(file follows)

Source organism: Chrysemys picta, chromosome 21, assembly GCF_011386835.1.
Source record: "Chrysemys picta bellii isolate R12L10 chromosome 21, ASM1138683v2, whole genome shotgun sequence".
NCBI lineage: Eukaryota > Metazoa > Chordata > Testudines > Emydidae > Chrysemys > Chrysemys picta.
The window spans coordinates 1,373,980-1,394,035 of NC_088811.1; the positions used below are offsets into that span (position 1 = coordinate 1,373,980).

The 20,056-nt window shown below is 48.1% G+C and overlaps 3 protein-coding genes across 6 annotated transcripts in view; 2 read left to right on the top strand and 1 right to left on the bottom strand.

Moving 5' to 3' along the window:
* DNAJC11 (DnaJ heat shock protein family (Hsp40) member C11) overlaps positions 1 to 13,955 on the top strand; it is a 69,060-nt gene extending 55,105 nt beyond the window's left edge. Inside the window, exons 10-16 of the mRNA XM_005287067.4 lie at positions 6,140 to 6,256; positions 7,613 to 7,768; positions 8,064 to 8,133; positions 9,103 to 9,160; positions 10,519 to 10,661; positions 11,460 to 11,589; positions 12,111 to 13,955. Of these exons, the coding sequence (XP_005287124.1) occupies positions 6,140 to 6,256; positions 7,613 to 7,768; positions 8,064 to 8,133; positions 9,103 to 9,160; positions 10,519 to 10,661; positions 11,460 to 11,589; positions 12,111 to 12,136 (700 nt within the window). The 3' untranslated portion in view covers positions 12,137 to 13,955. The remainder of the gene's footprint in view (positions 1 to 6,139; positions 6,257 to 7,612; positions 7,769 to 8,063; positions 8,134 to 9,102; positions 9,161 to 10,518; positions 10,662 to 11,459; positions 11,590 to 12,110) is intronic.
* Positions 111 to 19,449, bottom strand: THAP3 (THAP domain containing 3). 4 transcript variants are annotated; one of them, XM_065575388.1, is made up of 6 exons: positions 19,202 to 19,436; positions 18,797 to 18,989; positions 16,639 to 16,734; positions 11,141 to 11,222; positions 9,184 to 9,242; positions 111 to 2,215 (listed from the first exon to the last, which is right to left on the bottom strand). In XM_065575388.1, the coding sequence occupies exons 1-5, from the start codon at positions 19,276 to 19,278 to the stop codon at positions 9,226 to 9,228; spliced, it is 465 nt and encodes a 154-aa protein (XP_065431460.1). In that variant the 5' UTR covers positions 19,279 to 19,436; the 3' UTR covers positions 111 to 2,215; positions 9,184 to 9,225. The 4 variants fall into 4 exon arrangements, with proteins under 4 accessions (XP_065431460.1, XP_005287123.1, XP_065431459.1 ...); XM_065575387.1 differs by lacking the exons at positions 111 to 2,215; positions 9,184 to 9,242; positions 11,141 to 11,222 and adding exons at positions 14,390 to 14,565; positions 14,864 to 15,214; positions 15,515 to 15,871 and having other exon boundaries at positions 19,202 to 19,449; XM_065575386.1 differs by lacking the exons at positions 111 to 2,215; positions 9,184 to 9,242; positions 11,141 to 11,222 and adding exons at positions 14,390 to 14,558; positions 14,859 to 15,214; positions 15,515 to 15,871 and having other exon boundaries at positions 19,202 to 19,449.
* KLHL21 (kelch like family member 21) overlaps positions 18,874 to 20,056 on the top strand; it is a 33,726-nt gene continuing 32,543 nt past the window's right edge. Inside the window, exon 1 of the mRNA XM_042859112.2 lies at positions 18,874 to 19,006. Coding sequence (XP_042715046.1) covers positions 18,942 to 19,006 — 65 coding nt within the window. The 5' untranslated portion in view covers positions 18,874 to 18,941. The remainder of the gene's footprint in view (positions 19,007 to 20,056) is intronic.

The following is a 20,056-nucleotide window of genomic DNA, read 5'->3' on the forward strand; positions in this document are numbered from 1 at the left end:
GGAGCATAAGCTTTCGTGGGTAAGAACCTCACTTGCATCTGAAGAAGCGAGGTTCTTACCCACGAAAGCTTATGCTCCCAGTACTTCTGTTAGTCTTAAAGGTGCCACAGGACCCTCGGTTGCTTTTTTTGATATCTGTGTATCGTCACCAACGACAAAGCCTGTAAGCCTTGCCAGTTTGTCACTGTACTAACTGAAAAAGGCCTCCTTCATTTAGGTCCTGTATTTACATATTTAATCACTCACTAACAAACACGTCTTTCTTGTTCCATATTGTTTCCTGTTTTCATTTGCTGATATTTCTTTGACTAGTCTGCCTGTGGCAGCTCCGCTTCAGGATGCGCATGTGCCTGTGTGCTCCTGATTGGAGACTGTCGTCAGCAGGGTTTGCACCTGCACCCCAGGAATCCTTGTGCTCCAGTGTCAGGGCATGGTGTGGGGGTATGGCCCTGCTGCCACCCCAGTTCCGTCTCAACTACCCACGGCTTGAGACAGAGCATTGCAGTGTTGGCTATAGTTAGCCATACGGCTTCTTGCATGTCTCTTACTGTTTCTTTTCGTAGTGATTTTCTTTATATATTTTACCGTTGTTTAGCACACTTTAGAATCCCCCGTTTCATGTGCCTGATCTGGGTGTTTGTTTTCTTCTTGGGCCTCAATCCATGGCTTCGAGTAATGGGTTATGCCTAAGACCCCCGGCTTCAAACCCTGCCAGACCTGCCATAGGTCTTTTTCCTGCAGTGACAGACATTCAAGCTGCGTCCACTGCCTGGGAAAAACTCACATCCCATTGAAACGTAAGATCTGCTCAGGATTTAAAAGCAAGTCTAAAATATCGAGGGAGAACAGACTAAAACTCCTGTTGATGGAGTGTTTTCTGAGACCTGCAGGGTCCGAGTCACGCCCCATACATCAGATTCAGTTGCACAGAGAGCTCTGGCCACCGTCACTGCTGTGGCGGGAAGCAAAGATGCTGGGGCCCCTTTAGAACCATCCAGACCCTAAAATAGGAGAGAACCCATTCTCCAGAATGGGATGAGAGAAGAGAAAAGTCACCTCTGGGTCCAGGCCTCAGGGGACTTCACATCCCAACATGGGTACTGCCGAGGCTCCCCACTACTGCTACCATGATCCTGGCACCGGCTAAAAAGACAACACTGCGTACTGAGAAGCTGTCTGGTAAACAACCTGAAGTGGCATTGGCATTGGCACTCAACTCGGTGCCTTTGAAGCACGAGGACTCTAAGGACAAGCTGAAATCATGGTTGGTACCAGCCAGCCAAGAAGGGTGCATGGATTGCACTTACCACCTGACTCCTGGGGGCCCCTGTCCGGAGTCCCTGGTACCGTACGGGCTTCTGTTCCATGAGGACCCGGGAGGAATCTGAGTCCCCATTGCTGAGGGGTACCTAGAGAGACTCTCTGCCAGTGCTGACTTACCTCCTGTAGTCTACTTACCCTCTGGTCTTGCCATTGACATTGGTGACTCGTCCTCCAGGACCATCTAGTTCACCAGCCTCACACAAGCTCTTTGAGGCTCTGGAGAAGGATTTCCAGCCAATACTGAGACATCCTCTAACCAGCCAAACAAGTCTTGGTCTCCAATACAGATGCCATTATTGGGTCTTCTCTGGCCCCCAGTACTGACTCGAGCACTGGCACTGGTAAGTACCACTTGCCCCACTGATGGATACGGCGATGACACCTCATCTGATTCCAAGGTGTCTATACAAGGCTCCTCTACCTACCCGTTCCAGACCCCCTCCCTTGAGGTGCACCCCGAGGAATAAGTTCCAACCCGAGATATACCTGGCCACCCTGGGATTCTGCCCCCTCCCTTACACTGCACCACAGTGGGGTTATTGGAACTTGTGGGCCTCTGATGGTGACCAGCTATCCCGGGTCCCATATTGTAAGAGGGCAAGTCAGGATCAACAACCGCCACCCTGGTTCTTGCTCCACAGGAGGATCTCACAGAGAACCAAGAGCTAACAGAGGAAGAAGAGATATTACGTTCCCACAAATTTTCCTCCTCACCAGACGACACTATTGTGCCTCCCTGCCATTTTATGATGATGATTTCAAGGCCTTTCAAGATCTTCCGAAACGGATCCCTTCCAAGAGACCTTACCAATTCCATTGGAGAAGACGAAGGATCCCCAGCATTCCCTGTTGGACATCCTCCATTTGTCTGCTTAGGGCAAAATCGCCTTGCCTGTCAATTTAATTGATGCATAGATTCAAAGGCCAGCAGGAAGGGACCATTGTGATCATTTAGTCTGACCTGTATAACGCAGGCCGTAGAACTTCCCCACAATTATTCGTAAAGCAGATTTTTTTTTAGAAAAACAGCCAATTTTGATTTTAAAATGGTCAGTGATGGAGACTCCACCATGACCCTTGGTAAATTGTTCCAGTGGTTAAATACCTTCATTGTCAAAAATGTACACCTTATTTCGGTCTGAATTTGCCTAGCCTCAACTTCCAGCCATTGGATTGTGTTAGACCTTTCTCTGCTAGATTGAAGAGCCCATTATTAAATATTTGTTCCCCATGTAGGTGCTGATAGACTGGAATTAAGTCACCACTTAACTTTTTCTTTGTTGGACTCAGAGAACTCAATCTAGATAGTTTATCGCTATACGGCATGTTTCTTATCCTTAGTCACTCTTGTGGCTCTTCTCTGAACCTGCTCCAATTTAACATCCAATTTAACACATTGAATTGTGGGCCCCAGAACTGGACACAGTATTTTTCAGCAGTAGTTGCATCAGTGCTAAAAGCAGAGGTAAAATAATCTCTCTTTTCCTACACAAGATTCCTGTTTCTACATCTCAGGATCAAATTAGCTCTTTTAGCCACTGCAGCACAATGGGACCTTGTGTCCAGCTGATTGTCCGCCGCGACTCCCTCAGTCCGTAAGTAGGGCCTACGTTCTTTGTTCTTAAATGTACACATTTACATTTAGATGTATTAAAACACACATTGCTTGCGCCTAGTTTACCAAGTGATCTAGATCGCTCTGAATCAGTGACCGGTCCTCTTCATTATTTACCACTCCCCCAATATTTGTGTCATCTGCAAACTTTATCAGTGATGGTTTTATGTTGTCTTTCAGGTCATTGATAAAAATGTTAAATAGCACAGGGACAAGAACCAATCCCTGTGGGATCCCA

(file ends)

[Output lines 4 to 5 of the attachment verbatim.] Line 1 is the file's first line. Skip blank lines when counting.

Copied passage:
The window spans coordinates 1,373,980-1,394,035 of NC_088811.1; the positions used below are offsets into that span (position 1 = coordinate 1,373,980).

The 20,056-nt window shown below is 48.1% G+C and overlaps 3 protein-coding genes across 6 annotated transcripts in view; 2 read left to right on the top strand and 1 right to left on the bottom strand.